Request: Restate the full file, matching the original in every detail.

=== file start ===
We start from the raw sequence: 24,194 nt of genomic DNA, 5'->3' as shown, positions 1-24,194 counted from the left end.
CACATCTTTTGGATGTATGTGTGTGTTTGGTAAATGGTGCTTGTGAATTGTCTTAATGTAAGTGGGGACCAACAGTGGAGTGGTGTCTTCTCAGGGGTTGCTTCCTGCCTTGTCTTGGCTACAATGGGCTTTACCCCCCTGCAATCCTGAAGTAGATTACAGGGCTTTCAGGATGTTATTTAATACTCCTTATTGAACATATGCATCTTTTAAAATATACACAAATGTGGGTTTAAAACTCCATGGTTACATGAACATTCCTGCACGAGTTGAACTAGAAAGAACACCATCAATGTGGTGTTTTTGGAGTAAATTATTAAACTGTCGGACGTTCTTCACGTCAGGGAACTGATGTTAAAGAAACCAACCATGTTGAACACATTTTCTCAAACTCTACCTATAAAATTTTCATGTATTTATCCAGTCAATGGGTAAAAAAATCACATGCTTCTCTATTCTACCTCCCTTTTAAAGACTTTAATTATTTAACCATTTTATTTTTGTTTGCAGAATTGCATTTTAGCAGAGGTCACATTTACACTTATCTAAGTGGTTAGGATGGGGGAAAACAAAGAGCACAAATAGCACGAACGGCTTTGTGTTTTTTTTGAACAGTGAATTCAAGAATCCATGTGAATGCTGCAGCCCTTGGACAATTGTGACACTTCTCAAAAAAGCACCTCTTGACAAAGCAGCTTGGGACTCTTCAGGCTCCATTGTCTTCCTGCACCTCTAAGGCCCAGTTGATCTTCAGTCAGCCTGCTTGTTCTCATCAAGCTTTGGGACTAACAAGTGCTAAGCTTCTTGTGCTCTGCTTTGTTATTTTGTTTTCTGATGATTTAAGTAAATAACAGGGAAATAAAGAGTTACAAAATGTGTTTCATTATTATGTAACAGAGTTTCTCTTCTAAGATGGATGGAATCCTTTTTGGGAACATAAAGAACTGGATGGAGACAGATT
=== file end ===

We start from the raw sequence: 24,194 nt of genomic DNA, 5'->3' as shown, positions 1-24,194 counted from the left end.
CACATCTTTTGGATGTATGTGTGTGTTTGGTAAATGGTGCTTGTGAATTGTCTTAATGTAAGTGGGGACCAACAGTGGAGTGGTGTCTTCTCAGGGGTTGCTTCCTGCCTTGTCTTGGCTACAATGGGCTTTACCCCCCTGCAATCCTGAAGTAGATTACAGGGCTTTCAGGATGTTATTTAATACTCCTTATTGAACATATGCATCTTTTAAAATATACACAAATGTGGGTTTAAAACTCCATGGTTACATGAACATTCCTGCACGAGTTGAACTAGAAAGAACACCATCAATGTGGTGTTTTTGGAGTAAATTATTAAACTGTCGGACGTTCTTCACGTCAGGGAACTGATGTTAAAGAAACCAACCATGTTGAACACATTTTCTCAAACTCTACCTATAAAATTTTCATGTATTTATCCAGTCAATGGGTAAAAAAATCACATGCTTCTCTATTCTACCTCCCTTTTAAAGACTTTAATTATTTAACCATTTTATTTTTGTTTGCAGAATTGCATTTTAGCAGAGGTCACATTTACACTTATCTAAGTGGTTAGGATGGGGGAAAACAAAGAGCACAAATAGCACGAACGGCTTTGTGTTTTTTTTGAACAGTGAATTCAAGAATCCATGTGAATGCTGCAGCCCTTGGACAATTGTGACACTTCTCAAAAAAGCACCTCTTGACAAAGCAGCTTGGGACTCTTCAGGCTCCATTGTCTTCCTGCACCTCTAAGGCCCAGTTGATCTTCAGTCAGCCTGCTTGTTCTCATCAAGCTTTGGGACTAACAAGTGCTAAGCTTCTTGTGCTCTGCTTTGTTATTTTGTTTTCTGATGATTTAAGTAAATAACAGGGAAATAAAGAGTTACAAAATGTGTTTCATTATTATGTAACAGAGTTTCTCTTCTAAGATGGATGGAATCCTTTTTGGGAACATAAAGAACTGGATGGAGACAGATT